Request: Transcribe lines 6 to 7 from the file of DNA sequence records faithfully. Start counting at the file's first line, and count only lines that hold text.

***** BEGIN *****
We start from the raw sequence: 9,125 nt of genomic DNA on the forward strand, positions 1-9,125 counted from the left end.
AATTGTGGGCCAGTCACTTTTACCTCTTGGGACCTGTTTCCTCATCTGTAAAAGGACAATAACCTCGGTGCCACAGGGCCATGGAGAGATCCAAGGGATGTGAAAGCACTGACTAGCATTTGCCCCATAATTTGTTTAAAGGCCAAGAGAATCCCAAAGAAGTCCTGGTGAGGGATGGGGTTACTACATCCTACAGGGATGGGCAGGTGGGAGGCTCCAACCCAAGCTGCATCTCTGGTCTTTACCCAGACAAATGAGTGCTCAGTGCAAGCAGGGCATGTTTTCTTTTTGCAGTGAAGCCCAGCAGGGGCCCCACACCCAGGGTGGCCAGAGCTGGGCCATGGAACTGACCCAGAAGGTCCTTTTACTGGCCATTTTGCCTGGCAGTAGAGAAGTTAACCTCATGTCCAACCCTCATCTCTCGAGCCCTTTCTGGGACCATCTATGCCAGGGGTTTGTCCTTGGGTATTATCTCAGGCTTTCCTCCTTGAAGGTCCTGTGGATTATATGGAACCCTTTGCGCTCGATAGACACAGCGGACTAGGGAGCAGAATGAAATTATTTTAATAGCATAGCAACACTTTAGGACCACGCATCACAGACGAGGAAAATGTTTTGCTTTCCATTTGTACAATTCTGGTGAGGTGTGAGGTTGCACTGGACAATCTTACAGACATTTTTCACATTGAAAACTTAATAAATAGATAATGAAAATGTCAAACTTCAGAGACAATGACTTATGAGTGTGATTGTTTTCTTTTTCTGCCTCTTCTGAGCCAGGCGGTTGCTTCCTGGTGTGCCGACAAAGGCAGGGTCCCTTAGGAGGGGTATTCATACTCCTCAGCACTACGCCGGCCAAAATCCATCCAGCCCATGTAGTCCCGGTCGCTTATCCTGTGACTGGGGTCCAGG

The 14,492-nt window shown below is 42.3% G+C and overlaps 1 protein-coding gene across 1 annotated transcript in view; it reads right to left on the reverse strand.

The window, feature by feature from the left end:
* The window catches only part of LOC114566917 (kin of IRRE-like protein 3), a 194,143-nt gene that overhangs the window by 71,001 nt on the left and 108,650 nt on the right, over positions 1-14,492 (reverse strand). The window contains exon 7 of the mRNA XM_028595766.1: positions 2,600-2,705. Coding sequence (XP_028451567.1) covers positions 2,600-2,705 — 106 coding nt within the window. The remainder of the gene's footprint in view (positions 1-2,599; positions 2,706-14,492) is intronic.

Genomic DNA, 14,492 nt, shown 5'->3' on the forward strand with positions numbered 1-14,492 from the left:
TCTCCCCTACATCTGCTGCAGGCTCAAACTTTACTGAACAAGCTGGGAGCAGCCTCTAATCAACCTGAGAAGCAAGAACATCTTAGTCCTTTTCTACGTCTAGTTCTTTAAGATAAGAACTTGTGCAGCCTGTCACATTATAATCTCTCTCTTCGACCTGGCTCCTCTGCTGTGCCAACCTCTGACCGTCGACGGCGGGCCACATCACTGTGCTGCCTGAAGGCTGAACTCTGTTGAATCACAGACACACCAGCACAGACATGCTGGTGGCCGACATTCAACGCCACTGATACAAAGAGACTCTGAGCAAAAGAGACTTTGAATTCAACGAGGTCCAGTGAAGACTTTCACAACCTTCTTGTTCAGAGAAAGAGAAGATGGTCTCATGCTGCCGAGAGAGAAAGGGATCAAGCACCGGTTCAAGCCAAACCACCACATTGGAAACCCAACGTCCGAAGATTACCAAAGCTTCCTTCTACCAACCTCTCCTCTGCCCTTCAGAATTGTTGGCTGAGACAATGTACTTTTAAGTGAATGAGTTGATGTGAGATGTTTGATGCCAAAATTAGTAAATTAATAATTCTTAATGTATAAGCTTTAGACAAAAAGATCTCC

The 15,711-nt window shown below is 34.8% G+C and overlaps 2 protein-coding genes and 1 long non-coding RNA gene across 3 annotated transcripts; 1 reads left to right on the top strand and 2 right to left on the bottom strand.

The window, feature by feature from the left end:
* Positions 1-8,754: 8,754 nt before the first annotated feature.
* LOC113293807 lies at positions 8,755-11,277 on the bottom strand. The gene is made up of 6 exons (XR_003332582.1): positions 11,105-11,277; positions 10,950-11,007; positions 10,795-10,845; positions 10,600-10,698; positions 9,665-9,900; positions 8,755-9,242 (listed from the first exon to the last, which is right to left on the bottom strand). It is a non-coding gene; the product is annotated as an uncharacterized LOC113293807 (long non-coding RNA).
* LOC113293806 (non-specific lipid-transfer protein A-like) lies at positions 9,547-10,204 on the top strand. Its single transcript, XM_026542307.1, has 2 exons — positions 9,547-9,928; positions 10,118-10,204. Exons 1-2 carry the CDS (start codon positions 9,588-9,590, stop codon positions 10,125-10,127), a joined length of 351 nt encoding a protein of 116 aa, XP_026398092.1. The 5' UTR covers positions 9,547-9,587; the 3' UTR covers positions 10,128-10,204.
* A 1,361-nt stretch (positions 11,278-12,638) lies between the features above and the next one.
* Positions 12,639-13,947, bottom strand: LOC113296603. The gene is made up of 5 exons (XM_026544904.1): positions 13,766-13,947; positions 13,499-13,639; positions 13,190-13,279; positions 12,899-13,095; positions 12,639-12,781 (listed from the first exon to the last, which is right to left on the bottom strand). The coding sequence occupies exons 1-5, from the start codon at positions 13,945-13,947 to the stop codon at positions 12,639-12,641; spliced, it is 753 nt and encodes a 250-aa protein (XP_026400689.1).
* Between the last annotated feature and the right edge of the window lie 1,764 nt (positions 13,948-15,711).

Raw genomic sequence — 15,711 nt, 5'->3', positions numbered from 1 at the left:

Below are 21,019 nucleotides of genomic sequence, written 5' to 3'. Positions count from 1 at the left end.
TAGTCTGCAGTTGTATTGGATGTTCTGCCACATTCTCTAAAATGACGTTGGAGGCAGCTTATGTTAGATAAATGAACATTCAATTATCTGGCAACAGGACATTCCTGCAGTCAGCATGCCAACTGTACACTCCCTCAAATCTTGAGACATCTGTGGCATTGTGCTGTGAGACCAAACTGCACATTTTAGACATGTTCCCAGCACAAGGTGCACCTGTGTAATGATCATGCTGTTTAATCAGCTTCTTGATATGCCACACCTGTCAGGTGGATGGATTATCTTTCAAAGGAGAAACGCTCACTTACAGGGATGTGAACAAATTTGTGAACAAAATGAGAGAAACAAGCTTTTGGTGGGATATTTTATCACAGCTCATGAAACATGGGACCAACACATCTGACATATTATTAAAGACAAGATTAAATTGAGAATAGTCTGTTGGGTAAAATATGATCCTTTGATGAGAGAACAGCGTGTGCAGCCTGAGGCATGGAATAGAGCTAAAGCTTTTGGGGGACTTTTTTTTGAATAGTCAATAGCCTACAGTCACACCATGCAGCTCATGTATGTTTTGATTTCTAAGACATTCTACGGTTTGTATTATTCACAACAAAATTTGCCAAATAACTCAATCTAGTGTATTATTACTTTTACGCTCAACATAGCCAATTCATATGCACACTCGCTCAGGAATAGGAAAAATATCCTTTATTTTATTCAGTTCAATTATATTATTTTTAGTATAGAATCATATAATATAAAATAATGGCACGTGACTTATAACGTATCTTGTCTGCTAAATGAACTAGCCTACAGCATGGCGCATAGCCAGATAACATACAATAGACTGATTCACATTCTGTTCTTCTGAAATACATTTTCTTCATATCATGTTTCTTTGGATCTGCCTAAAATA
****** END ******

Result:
Genomic DNA, 14,492 nt, shown 5'->3' on the forward strand with positions numbered 1-14,492 from the left:
TCTCCCCTACATCTGCTGCAGGCTCAAACTTTACTGAACAAGCTGGGAGCAGCCTCTAATCAACCTGAGAAGCAAGAACATCTTAGTCCTTTTCTACGTCTAGTTCTTTAAGATAAGAACTTGTGCAGCCTGTCACATTATAATCTCTCTCTTCGACCTGGCTCCTCTGCTGTGCCAACCTCTGACCGTCGACGGCGGGCCACATCACTGTGCTGCCTGAAGGCTGAACTCTGTTGAATCACAGACACACCAGCACAGACATGCTGGTGGCCGACATTCAACGCCACTGATACAAAGAGACTCTGAGCAAAAGAGACTTTGAATTCAACGAGGTCCAGTGAAGACTTTCACAACCTTCTTGTTCAGAGAAAGAGAAGATGGTCTCATGCTGCCGAGAGAGAAAGGGATCAAGCACCGGTTCAAGCCAAACCACCACATTGGAAACCCAACGTCCGAAGATTACCAAAGCTTCCTTCTACCAACCTCTCCTCTGCCCTTCAGAATTGTTGGCTGAGACAATGTACTTTTAAGTGAATGAGTTGATGTGAGATGTTTGATGCCAAAATTAGTAAATTAATAATTCTTAATGTATAAGCTTTAGACAAAAAGATCTCC